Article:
Along with its colossal installations—some are large enough to fill a basketball court—MASS MoCA offers educational programs to local schoolchildren and an impressive performing arts calendar. It also develops and leases space to local entrepreneurs, including restaurants, publishers and law firms, in an effort to stimulate the local economy and create jobs. It is obvious to any visitor of North Adams’ vibrant downtown that these efforts have paid off over the past 12-plus years.
One of the museum’s most impressive acts of revitalization is The Porches Inn at MASS MoCA. Created from a series of six Victorian row houses that once served as worker housing, this stunning, 47-room hotel is an example of historic preservation at its best. Its buildings connected by a covered porch, the inn sits across from MASS MoCA’s Building Five and the Hoosic River. Porches’ luxurious accommodations and “industrial granny chic” atmosphere provide the perfect overnight resting spot for museum-goers, Berkshires outdoorsmen, and business and leisure travelers alike.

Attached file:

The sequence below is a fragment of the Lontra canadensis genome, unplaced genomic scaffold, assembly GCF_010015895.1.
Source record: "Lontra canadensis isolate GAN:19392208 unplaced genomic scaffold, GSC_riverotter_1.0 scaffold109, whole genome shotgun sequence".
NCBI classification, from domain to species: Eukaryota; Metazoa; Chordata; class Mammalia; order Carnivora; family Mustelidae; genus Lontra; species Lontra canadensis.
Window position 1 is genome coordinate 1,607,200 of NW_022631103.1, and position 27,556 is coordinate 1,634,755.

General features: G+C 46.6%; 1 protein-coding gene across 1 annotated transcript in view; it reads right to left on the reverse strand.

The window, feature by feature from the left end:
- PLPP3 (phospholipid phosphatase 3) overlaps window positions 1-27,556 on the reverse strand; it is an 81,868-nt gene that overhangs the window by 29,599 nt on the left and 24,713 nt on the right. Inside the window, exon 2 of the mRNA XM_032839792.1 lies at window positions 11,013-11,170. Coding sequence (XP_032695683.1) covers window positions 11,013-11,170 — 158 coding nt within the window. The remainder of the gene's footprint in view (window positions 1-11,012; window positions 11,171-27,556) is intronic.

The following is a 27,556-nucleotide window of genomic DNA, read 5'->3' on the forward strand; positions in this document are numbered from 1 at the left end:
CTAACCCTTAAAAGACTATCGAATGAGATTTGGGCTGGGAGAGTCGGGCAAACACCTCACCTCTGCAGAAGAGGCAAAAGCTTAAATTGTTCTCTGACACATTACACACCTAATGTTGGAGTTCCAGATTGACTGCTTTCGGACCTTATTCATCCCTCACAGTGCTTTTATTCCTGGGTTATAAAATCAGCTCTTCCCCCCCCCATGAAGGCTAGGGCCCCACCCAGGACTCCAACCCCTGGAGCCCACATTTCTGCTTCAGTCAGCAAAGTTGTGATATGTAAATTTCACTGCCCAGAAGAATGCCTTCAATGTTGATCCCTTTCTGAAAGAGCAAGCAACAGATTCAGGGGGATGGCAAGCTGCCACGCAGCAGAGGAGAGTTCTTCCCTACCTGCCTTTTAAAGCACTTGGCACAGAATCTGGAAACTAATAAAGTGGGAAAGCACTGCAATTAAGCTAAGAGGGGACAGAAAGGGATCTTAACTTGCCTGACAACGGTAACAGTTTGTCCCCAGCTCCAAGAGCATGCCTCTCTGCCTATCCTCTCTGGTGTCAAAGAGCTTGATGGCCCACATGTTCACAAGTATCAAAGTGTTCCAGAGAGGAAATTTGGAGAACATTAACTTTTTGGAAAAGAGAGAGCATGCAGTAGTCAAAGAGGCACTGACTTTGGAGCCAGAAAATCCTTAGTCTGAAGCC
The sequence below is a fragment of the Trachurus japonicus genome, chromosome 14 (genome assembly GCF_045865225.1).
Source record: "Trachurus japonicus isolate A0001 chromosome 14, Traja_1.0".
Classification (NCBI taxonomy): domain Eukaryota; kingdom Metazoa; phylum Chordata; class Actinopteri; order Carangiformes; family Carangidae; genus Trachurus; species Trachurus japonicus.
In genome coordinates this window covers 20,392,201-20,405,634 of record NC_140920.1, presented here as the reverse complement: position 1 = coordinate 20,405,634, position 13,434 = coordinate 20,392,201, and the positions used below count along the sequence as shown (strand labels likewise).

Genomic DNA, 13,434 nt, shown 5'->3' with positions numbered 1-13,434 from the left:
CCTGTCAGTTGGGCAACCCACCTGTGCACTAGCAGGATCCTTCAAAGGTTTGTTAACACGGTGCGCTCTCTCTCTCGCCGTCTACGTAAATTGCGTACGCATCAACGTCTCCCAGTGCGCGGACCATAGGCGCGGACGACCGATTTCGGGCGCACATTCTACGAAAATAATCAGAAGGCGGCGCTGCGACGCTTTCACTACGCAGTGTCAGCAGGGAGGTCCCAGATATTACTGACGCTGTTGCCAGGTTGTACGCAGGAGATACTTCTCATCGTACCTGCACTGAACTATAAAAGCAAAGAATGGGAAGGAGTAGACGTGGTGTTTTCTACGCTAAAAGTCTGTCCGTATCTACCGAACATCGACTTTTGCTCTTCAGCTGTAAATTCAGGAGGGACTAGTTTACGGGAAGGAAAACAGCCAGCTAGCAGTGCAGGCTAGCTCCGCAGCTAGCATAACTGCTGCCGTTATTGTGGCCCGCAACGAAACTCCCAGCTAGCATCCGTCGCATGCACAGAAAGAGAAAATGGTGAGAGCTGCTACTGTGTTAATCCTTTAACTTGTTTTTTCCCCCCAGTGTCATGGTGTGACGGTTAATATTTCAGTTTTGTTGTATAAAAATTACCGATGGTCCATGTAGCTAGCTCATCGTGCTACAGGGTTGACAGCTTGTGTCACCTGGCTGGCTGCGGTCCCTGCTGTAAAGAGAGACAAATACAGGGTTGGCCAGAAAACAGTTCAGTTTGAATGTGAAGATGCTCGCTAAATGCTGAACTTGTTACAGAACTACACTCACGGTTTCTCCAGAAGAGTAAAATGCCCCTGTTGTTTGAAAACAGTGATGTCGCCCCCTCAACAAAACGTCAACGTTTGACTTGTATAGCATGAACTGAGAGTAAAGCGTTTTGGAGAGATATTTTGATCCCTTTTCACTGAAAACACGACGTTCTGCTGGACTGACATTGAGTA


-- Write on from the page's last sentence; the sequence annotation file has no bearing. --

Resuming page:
Each of the inn’s rooms is unique, decorated with an eclectic mix of Berkshires antiques, old-time Mohawk Trail souvenirs, funky paint-by-number artwork and the creations of local artists. As you might guess, most rooms have their own private porches. Overstuffed chairs for watching television or relaxing are both cozy and practical, and the beds, with their imported Italian sheets, are pure luxury. The Porches’ guest bathrooms come with freestanding, claw-foot bathtubs, spacious shower stalls and big terry cloth bathrobes. If you’re in the mood for a glass of wine or a cocktail, each room has a well-stocked minibar. Free wireless Internet is available throughout the property, and if you must work, you’ll find your room equipped with a generous workstation and a comfortable chair.